Re: How do I best operate a 4S-Tuner with a Doublet antenna ?

Frank Perkins <N6CES.r@...>

Hi Bob,
Antennas are the magic part of ham radio.
Your 4sqrp tuner is a great one, basically designed for use with a "random length wire" antenna and a counterpoise wire.
For portable use, the antenna could be anywhere from 20 to 80 feet, and the counterpoise from 4 to 15 feet.
The antenna wire on the red binding post and counterpoise on the black post.
However, you are using a dipole antenna with a balanced feedline.
I would first try it connected to the red & black binding posts, and see what results you get (signal strength and direction determined by call zones received). Then switch the feedline wires and test again. Then twist both feedline wires together onto the red post and a 10 ft counterpoise wire on the black post.
Compare data. Which gave best results?
A typical dipole at about 40 ft off the ground running North and South will have the best coverage to the East and West. If only 10 to 12 feet high, it will be NVIS and work best on 40, 80, & 160, and give omnidirectional 300-500 mile range.
Later, you can build a little 1:1 and 4:1 BALUN to try between the feedline pair and the posts.
That's the fun of antennas.
I don't think you mentioned what type of rig you have, but if it's portable, take it to a park with a spool of lightweight wire.
Take a fishing pole with a 1-1/2oz sinker, sling it into a tree, pull the end of the antenna wire into the tree and have a blast!
Frank N6CES

On Tue, Apr 16, 2019, 6:58 AM Bob KM6BMX <km6bmx@...> wrote:
Hi all,

  Thanks for the replies.

  Frank, you mentioned a 4:1 balun. If I am connecting the 2-wire feedline directly to the tuner binding posts, how do I make / find a "bal-bal"? Or, are you suggesting that I use an actual 4:1 balun (2-wire feedline on one side, coax connector on the other side, and multiple turns of coax in between) and hook that to the coax antenna connector on the tuner?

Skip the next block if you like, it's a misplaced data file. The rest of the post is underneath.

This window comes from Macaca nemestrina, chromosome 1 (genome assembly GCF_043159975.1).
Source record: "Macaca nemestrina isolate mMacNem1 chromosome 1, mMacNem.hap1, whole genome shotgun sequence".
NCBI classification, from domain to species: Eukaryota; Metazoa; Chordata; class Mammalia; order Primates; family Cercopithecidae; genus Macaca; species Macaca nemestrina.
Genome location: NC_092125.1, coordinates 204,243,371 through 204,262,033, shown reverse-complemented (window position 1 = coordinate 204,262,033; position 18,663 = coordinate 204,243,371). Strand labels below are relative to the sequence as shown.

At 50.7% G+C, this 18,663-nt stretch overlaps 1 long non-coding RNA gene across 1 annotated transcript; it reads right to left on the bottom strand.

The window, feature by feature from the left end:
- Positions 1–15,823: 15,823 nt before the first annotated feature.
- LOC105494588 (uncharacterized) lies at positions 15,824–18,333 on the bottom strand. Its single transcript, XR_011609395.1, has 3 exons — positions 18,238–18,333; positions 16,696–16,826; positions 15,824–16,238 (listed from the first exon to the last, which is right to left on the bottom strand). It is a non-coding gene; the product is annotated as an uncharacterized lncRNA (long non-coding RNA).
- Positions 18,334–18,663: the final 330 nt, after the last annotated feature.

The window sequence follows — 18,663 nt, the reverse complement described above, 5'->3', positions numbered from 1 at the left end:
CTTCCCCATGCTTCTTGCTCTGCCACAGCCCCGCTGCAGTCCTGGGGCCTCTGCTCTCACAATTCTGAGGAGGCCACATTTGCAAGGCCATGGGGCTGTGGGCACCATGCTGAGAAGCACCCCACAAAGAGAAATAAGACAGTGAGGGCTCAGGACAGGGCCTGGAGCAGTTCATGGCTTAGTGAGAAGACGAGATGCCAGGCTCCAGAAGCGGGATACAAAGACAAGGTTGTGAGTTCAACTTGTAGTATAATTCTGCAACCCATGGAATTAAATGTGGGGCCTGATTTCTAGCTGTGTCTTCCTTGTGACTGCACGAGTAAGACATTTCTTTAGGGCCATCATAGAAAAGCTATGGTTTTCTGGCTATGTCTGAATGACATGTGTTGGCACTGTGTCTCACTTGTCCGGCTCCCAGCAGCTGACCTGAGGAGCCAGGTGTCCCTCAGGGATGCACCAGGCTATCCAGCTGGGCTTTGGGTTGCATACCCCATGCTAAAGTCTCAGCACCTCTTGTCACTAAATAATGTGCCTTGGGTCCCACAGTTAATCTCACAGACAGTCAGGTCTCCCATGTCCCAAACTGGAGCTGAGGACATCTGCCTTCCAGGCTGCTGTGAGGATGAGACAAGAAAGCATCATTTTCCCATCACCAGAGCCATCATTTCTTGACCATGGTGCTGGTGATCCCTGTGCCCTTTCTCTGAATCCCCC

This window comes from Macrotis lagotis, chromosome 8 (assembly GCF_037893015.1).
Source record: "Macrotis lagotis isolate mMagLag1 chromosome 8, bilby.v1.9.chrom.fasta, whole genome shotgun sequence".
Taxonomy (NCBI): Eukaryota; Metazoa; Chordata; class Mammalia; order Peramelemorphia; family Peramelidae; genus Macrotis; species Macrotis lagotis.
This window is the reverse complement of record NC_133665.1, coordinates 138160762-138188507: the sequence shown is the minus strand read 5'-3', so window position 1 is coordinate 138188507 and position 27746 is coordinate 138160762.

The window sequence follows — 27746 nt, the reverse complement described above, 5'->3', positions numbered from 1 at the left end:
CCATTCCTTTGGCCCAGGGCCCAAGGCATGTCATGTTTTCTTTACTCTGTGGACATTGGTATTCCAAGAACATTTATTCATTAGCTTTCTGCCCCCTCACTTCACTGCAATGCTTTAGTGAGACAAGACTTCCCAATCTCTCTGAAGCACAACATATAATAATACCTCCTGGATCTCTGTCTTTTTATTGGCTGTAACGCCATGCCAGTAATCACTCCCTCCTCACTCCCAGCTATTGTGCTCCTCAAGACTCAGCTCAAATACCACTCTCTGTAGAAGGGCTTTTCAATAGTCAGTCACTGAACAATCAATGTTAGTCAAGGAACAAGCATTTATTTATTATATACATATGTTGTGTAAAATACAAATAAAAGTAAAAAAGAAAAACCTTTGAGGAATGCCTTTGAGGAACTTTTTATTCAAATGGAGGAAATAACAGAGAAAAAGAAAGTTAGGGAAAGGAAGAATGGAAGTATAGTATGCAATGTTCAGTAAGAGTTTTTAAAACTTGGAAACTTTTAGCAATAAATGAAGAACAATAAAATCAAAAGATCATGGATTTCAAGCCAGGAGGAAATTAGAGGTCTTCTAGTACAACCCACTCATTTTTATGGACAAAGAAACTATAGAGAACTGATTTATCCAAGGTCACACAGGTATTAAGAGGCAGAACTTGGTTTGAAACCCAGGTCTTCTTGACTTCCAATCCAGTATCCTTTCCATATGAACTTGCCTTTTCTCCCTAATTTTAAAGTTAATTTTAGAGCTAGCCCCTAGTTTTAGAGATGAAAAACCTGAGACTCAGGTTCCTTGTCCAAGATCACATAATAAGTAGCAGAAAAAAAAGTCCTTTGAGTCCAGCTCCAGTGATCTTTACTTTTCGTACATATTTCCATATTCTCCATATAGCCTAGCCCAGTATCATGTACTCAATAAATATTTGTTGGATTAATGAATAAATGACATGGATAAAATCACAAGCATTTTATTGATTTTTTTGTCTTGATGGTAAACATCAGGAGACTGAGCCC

If I understand correctly, at 40m the Doublet will present roughly 50 ohms to the tuner. Since I can dial out most of the inductance and capacitance with the 3 knobs, I should be able to match with low SWR fairly quickly. 

  At harmonic shorter bands (20m, 15m, 10m), the Doublet will likely present with a higher impedance. Then, I can dial in increasing amounts of inductance and capacitance to match the antenna to the transceiver operating at the higher frequencies.

  I think that the tuner will really shine with some of other HF bands (30m, 17m, 12m). At those frequencies,  the Doublet will truly present as a "random wire".

  As you all say, I will know when I try it. Now that I have a feasible and highly portable antenna and tuner, I need to find a small HF transceiver to actually operate. Perhaps I can bring it to a Field Day or other operating event somewhere in central AZ and ask if I can try it with one of their rigs. 

  For my own rig, I am waiting until Hans Summer releases his QSX multi-mode all-HF band QRP transceiver. I Hopefully, his QRP Labs ( ) will make those available sometime this summer of 2019. 

  I am not yet CW capable and won't have time to learn Morse code anytime soon. Thus, I need a rig that supports SSB and maybe even some of the digital modes ( RTTY, PSK31, Olivia, FT-x, etc.)

Cheers & 73,
--  central AZ

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